My undergraduate student intern has completed her installation of photographs from the first days of the Berlin Wall in a show she calls Halt! Grenze. She did fantastic work and the show is generating a fair amount of foot traffic already. Her show is part of a larger effort called Freedom Without Walls, sponsored by the German Embassy.
Speaking to my student today just before her show’s opening, it was clear that the internship accomplished everything that it should have. She gained a much greater understanding of a whole variety of issues related to both history and art history (we’re a combined department here at Mason). When I asked her what she thought was the most important thing she learned, she said it was the complexity of copyright issues in our two fields, particularly with respect to digital matters. Who knew that an internship in art history could end up helping a student learn a lot about copyright and fair use?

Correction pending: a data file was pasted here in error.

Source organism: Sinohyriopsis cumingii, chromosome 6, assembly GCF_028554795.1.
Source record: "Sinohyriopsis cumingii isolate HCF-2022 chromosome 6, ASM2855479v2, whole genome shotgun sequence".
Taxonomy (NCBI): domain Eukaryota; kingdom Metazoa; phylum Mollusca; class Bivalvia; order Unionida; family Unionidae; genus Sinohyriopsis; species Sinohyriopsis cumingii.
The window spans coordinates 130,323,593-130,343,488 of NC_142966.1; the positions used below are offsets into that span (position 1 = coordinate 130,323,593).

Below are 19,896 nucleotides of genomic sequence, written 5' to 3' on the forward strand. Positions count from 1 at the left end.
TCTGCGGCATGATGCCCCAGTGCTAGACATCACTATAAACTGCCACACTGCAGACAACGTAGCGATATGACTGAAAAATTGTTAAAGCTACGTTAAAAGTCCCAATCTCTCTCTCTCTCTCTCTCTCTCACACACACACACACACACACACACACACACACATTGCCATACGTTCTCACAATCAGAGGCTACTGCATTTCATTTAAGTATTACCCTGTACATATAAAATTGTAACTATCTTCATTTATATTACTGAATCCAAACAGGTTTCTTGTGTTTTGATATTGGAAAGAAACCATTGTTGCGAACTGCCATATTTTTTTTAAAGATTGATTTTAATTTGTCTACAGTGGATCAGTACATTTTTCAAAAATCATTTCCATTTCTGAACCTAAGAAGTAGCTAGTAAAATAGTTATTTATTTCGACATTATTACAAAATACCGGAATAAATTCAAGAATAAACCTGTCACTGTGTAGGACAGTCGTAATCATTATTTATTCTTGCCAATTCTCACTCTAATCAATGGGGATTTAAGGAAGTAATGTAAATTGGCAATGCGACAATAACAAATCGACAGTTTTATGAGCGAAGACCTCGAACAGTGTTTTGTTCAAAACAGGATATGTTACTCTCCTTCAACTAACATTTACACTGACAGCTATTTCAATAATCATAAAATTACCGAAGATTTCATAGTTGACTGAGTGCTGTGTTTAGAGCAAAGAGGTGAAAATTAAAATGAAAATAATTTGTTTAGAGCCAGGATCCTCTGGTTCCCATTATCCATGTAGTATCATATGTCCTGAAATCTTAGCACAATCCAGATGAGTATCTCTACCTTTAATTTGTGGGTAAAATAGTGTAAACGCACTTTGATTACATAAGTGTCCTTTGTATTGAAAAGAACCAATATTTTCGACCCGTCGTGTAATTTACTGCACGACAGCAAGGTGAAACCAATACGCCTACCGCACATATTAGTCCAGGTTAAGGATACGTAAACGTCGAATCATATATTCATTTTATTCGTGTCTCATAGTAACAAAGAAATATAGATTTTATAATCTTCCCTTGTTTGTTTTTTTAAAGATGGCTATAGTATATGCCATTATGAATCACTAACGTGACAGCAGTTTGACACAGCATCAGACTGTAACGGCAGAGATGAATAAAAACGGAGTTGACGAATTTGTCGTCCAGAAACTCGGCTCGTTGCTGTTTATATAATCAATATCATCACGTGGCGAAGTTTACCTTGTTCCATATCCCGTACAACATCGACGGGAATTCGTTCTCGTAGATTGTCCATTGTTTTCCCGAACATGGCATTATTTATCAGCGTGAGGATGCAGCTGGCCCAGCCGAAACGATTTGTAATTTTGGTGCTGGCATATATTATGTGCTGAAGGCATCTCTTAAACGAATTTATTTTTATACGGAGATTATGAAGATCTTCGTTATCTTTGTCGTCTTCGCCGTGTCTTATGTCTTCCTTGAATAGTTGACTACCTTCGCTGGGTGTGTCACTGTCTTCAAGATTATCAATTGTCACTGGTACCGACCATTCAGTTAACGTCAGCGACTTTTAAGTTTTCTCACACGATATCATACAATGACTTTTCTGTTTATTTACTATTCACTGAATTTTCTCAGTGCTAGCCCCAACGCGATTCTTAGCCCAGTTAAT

Needless to say, I’m very proud of my student and am already thinking about what new internships I can come up with. If you haven’t taken on an intern for this sort of one-on-one scholarly work, I highly recommend it as an alternative to the standard independent reading that is so ubiquitous in history departments around the country.